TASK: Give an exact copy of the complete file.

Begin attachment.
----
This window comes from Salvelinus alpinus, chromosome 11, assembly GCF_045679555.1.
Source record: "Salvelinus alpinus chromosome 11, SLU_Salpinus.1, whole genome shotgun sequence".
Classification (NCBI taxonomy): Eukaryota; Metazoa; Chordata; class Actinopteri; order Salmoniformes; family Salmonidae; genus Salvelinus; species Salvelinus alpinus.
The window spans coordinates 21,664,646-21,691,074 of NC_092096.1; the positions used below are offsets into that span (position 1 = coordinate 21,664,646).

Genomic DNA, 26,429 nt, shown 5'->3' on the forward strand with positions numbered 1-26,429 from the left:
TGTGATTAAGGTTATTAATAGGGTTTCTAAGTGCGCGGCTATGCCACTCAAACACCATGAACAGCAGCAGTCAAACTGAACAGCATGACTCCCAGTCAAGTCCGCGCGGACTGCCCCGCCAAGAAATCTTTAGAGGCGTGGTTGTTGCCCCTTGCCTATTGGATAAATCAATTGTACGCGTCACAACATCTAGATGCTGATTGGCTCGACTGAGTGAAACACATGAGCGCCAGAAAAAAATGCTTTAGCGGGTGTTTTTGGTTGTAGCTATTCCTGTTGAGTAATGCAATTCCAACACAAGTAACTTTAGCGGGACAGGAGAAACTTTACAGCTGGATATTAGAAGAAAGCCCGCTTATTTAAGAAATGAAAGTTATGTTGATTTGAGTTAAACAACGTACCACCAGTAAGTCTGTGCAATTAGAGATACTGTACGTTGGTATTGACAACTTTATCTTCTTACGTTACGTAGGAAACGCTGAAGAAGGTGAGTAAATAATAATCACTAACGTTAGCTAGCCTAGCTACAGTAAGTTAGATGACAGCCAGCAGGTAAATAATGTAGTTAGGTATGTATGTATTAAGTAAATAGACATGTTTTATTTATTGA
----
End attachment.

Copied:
This window comes from Salvelinus alpinus, chromosome 11, assembly GCF_045679555.1.
Source record: "Salvelinus alpinus chromosome 11, SLU_Salpinus.1, whole genome shotgun sequence".
Classification (NCBI taxonomy): Eukaryota; Metazoa; Chordata; class Actinopteri; order Salmoniformes; family Salmonidae; genus Salvelinus; species Salvelinus alpinus.
The window spans coordinates 21,664,646-21,691,074 of NC_092096.1; the positions used below are offsets into that span (position 1 = coordinate 21,664,646).

Genomic DNA, 26,429 nt, shown 5'->3' on the forward strand with positions numbered 1-26,429 from the left:
TGTGATTAAGGTTATTAATAGGGTTTCTAAGTGCGCGGCTATGCCACTCAAACACCATGAACAGCAGCAGTCAAACTGAACAGCATGACTCCCAGTCAAGTCCGCGCGGACTGCCCCGCCAAGAAATCTTTAGAGGCGTGGTTGTTGCCCCTTGCCTATTGGATAAATCAATTGTACGCGTCACAACATCTAGATGCTGATTGGCTCGACTGAGTGAAACACATGAGCGCCAGAAAAAAATGCTTTAGCGGGTGTTTTTGGTTGTAGCTATTCCTGTTGAGTAATGCAATTCCAACACAAGTAACTTTAGCGGGACAGGAGAAACTTTACAGCTGGATATTAGAAGAAAGCCCGCTTATTTAAGAAATGAAAGTTATGTTGATTTGAGTTAAACAACGTACCACCAGTAAGTCTGTGCAATTAGAGATACTGTACGTTGGTATTGACAACTTTATCTTCTTACGTTACGTAGGAAACGCTGAAGAAGGTGAGTAAATAATAATCACTAACGTTAGCTAGCCTAGCTACAGTAAGTTAGATGACAGCCAGCAGGTAAATAATGTAGTTAGGTATGTATGTATTAAGTAAATAGACATGTTTTATTTATTGA